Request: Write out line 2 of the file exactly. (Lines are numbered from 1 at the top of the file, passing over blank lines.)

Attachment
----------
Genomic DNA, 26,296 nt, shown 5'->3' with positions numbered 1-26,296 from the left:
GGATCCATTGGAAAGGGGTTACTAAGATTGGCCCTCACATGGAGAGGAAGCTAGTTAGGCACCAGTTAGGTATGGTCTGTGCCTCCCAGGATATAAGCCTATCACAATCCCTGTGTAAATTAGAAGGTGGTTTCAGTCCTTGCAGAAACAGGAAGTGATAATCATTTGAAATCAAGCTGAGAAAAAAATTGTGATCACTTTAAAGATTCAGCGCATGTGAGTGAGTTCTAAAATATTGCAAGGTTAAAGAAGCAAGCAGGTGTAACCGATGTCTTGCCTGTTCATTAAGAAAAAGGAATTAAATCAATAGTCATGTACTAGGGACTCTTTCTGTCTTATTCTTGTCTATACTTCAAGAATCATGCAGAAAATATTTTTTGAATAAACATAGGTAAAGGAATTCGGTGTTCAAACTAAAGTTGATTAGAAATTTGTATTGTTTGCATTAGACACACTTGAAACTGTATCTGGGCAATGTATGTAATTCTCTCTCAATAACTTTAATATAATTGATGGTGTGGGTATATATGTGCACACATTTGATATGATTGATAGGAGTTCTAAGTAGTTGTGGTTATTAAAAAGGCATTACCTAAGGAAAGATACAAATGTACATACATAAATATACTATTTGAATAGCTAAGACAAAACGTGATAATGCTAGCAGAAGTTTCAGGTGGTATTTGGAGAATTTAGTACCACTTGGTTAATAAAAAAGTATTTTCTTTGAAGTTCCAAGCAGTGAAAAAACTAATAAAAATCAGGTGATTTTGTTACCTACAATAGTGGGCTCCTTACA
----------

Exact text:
GGATCCATTGGAAAGGGGTTACTAAGATTGGCCCTCACATGGAGAGGAAGCTAGTTAGGCACCAGTTAGGTATGGTCTGTGCCTCCCAGGATATAAGCCTATCACAATCCCTGTGTAAATTAGAAGGTGGTTTCAGTCCTTGCAGAAACAGGAAGTGATAATCATTTGAAATCAAGCTGAGAAAAAAATTGTGATCACTTTAAAGATTCAGCGCATGTGAGTGAGTTCTAAAATATTGCAAGGTTAAAGAAGCAAGCAGGTGTAACCGATGTCTTGCCTGTTCATTAAGAAAAAGGAATTAAATCAATAGTCATGTACTAGGGACTCTTTCTGTCTTATTCTTGTCTATACTTCAAGAATCATGCAGAAAATATTTTTTGAATAAACATAGGTAAAGGAATTCGGTGTTCAAACTAAAGTTGATTAGAAATTTGTATTGTTTGCATTAGACACACTTGAAACTGTATCTGGGCAATGTATGTAATTCTCTCTCAATAACTTTAATATAATTGATGGTGTGGGTATATATGTGCACACATTTGATATGATTGATAGGAGTTCTAAGTAGTTGTGGTTATTAAAAAGGCATTACCTAAGGAAAGATACAAATGTACATACATAAATATACTATTTGAATAGCTAAGACAAAACGTGATAATGCTAGCAGAAGTTTCAGGTGGTATTTGGAGAATTTAGTACCACTTGGTTAATAAAAAAGTATTTTCTTTGAAGTTCCAAGCAGTGAAAAAACTAATAAAAATCAGGTGATTTTGTTACCTACAATAGTGGGCTCCTTACA